Vision screening is one of the most important parts of your family's health care. Many serious eye disorders can be prevented or treated if detected soon enough. Eye Care Specialists ophthalmology practice in Milwaukee recommends that people have their eyes checked at the following stages:
A pediatrician should check your baby's eyes as part of a comprehensive newborn exam. "An ophthalmologist will be called if the eyes are cloudy, infected, or appear abnormal. A thorough eye exam is also required if the baby was born premature, has a low birth weight, or required oxygen treatment. Babies who have been exposed to maternal rubella, venereal diseases or AIDS-related infections, or those with a family history of retinoblastoma (a form of eye cancer), unusual metabolic disorders (e.g. galactosemia), or infantile cataracts should also be promptly evaluated," reports Dr. Norman Cohen, co-founder of Eye Care Specialists.
Your infant's doctor should check that your child's eyes are straight (not crossed in or out as with "strabismus") and that each eye can fix and follow a light or toy (unlike children with a "lazy eye" or "amblyopia"). The doctor will also make certain that light reflects and passes through the eye normally and that the tear ducts work properly.
"Your doctor should confirm proper development and alignment of the eyes and lids, as well as examine the internal structures of the eye with a hand-held instrument called an ophthalmoscope. They should test your child's exact visual acuity (e.g. 20/20) using charts with tumbling Es, pictures or letters. As before, any unusual findings by your pediatrician or family physician should prompt an immediate referral to an eye care specialist," says Dr. Robert Sucher, an eye surgeon with 33 years of experience.
Most schools provide annual visual screenings. The most common eye problem found during these tests is "nearsightedness" (inability to see letters or objects at a distance). Some authorities feel that the start of school is an appropriate time for the first visit to an eye doctor. He or she can then recommend the frequency of follow-up examinations based on your child's condition.
"Most young people have healthy eyes, but they still need to take care of their vision with an eye exam before age 20. Teenagers should be cautioned to use appropriate eye protection in chemistry, woodworking, shop and other classes, as well as when playing sports. People in this age group should also be advised of the dangers of inappropriate contact lens wear and care," notes ophthalmologist Dr. Daniel Ferguson, who sees patients of all ages and walks of life at three locations in the metropolitan Milwaukee area.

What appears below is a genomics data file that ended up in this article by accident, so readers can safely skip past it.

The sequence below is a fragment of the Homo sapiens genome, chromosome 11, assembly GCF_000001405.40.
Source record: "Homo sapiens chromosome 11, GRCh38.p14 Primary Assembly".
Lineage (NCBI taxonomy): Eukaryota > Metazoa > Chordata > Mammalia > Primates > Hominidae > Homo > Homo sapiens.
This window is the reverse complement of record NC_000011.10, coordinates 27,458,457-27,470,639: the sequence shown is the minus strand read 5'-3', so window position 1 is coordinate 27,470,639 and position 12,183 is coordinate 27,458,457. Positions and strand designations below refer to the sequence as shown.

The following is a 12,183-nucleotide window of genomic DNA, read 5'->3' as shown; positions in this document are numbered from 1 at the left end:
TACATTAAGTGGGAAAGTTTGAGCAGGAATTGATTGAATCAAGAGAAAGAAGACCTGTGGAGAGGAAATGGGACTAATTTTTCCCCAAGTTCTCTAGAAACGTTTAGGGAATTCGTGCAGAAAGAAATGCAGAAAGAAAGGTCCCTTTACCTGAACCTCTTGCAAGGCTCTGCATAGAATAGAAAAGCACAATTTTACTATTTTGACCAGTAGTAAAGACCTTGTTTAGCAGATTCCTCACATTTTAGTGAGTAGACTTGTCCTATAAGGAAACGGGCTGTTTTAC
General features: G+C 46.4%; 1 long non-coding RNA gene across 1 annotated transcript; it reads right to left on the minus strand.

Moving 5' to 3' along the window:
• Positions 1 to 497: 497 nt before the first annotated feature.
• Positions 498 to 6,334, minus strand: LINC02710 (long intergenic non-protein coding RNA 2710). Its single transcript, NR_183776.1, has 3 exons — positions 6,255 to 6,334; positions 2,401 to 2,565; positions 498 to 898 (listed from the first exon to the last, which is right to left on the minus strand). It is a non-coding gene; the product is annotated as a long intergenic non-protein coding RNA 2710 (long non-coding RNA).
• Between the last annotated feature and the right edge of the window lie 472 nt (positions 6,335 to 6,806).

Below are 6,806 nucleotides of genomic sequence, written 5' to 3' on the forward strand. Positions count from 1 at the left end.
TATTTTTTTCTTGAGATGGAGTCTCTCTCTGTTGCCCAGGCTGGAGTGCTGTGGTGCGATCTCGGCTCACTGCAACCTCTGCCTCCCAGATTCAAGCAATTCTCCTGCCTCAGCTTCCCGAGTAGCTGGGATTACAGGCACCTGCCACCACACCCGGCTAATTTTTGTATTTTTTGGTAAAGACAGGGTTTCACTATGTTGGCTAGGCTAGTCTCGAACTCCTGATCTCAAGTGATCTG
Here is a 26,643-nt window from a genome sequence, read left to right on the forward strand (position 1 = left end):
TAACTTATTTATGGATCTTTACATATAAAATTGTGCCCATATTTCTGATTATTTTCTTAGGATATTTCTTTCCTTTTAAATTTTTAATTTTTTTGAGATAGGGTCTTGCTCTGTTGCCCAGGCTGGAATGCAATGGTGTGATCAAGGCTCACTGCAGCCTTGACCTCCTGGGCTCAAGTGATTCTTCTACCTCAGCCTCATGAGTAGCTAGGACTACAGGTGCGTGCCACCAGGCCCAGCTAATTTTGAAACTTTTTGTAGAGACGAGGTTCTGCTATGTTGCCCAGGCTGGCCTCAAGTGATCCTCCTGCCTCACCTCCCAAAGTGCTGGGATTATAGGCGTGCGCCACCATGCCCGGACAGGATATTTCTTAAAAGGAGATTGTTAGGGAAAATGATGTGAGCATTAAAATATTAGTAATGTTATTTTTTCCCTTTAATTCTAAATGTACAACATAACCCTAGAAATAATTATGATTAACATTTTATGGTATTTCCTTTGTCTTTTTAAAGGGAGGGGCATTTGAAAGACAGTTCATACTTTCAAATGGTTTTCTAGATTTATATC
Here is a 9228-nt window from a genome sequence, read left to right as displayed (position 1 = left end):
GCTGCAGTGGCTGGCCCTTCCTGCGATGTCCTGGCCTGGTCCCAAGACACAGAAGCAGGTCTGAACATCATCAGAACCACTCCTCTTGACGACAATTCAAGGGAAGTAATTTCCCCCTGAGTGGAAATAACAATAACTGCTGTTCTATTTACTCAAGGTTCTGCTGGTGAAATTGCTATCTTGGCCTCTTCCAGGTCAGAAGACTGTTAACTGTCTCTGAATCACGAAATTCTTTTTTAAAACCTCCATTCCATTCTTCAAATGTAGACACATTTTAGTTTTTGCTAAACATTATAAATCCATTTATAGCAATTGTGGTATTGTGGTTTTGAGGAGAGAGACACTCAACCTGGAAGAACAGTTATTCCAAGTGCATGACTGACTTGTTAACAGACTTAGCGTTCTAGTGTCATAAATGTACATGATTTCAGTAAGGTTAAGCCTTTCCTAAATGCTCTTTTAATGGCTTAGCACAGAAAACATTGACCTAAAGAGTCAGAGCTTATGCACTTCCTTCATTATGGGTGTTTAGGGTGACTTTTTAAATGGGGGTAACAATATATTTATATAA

Even people in this group can be affected by eye problems. "As always, eye protection should be worn for sports, yard work, tasks involving chemicals, and any other activities that could cause eye injury. A complete eye exam is recommended at least once between the ages of 20 and 29, and at least twice between the ages of 30 and 39," says Dr. Brett Rhode, Head of Ophthalmology at Aurora Sinai Medical Center. If you have any of the risk factors listed later in this article, you may need to be seen more often.
Besides scheduling a thorough dilated eye exam every two to four years, you should be aware of symptoms that may indicate a problem as listed below.
Leading laser eye surgeon Dr. Mark Freedman advises, "Seniors should have complete eye exams every one to two years to check for cataracts, glaucoma, age-related macular degeneration, diabetic retinopathy, and other conditions. Time is crucial, since some conditions have no warning signs and early treatment is needed to protect and preserve vision."
Remember, the best way to protect your vision is to schedule regular, thorough, dilated eye exams to check for hidden signs of sight-threatening conditions. Ask yourself and your family members—"When was your last eye exam?" If it was more than two years ago, it's time to pick up the phone.
Since 1985, Eye Care Specialists has provided comprehensive medical, surgical and laser care for virtually every eye condition to more than 121,000 people in southeastern Wisconsin. If you would like detailed booklets/handouts on cataracts, diabetic eye disease, dry eyes, flashes & floaters, glaucoma, macular degeneration, or other eye-related topics, please contact our Communications & Education Department at 414-321-7035. To schedule a comprehensive eye evaluation, call one of our three convenient Milwaukee-area locations shown at the top of this web page.